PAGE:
|Table 2. Materials and installation cost breakdown for the Morrow County geotextile fabric demonstration project (1994 prices).|
|Smallest Cost for 4 Sites||Greatest Cost for 4 Sites||Average Cost for 12 Sites|
|Gravel (tons)||91||135 1||21|
|1Cost per one 500 square yard roll.|
In some situations, geotextile fabric and gravel may be an alternative to concrete. Generally, the cost for the fabric and gravel will be 25 to 33% of the cost of concrete. For instance, a 500 square yard area of five inch concrete would require 69 cubic yards of concrete. The total cost with concrete priced at $50 per cubic yard, and installation at $25 per yard would be $5,175. When comparing this estimated cost to those of the demonstration sites, the installation of geotextile fabric becomes a cost effective alternative to concrete for some applications.
Evaluation of the Morrow County project included producer acceptance of the practice of installing geotextile fabric in high-traffic areas. The twelve producers participating in the project during 1994 were pleased with the results of installing geotextile fabric on their farms (see Figure 5). One participant stated "It seems to be a very effective way to keep animals out of the mud. I will use geotextile fabric again." Another stated "I'm not the least bit disappointed with how it's working. Before when it rained, we were in it this deep" (pointing to their knees). Although producer acceptance is a positive result, the long-term evaluation of these twelve systems is very important. The project team will continue to assess the impact of these twelve systems, and track the implementation of this practice on other farms in the county.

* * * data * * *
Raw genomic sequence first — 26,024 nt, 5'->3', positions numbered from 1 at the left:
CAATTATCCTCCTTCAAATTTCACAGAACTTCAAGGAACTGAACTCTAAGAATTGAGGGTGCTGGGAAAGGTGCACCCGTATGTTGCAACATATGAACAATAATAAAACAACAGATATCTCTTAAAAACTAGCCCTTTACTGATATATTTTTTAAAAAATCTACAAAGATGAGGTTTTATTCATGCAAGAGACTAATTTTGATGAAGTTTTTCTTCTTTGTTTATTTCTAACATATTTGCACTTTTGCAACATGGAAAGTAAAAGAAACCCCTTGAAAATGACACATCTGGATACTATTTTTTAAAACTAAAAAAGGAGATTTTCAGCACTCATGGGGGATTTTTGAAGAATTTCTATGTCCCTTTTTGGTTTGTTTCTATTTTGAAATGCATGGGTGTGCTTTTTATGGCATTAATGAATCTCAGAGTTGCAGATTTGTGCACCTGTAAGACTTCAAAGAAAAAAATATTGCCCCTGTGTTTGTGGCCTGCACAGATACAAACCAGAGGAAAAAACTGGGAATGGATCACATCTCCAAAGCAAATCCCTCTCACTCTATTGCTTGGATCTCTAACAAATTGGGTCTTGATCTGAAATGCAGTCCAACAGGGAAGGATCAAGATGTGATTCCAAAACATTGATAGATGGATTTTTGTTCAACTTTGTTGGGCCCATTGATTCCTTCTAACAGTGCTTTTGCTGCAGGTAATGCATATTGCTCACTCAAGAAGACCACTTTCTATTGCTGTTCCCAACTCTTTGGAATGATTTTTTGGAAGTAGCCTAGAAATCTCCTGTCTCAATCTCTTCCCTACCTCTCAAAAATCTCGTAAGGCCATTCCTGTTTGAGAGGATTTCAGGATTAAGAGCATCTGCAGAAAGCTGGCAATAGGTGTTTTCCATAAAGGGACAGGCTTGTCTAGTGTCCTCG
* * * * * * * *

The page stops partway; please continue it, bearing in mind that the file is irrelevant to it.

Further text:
Figure 6. Producers and technical agency personnel discussing the recent installation of a geotextile fabric at a livestock feeding area.